“The main thing that I am looking forward to in the new position is the opportunity to contribute to the preservation of medical history and to provide access to the rich historical collections held by the Winkler Center,” said Devhra. “It is an honor to work here!”

About the Winkler Center

winkler center

The Henry R. Winkler Center for the History of the Health Professions is an archive and exhibit facility chronicling the history of the health sciences primarily in the Cincinnati area. The Winkler Center’s over 35,000 volumes of rare and classic works on health history however broaden that scope to include Europe and date back almost 500 years. In addition to its archival collections, books, and medical objects, the Winkler Center also presents public and educational programming, and workshops throughout the year.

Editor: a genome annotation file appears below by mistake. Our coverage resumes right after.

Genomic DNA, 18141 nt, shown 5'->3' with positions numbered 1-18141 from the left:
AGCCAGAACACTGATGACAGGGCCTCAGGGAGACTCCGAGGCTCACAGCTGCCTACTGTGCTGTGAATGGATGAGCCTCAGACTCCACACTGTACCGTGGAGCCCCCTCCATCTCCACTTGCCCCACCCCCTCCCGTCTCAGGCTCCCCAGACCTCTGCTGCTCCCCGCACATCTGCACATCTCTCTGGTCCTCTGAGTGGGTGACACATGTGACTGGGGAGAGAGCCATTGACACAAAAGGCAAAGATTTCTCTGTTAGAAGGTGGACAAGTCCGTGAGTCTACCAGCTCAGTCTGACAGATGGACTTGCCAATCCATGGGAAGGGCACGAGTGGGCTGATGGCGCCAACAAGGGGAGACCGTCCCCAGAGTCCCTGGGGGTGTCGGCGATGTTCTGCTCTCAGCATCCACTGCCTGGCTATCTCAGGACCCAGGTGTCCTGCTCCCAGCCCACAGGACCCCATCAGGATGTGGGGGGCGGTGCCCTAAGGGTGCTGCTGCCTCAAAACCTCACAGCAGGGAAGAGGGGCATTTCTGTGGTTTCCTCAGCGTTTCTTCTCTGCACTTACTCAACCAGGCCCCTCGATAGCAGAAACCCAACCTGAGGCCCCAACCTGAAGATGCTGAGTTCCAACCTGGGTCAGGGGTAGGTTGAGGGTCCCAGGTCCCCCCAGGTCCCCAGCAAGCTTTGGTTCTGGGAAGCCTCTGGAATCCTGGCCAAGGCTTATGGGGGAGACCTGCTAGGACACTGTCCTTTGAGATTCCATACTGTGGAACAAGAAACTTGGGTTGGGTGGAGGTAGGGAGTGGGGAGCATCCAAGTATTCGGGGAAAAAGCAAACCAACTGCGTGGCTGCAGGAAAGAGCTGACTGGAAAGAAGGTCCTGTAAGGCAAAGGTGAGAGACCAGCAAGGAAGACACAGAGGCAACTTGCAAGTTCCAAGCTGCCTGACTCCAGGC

Love Data Week Day 4

Research & Data Services

February 12-16, 2024

Thursday, February 15, 2024 – Blog Post by Tiffany Grant, PhD, CDE

Today we will focus on diet and nutrition. Poor diet is a leading cause of cardiovascular disease, diabetes, and obesity. Over the last several decades consumption of processed foods and changing lifestyles have led to the development of unhealthy diets. The lockdowns of the pandemic and the increased use of remote technologies have also led to an increase in sedentary lifestyles and habits amplifying the impact of these already unhealthy lifestyles. Eating the right variety of foods in moderation can help to offset this impact and help to reduce the risk of cardiovascular disease and obesity.

What does a healthy diet look like?

The details of a “healthy diet varies for each person, but there are some common threads. Individuals should aim to incorporate nutrient-dense foods like vegetables, lean proteins, healthy fats, and high-fiber carbs and limit low-nutrient, high-calorie foods like sweets, fatty meats, and fried and processed foods.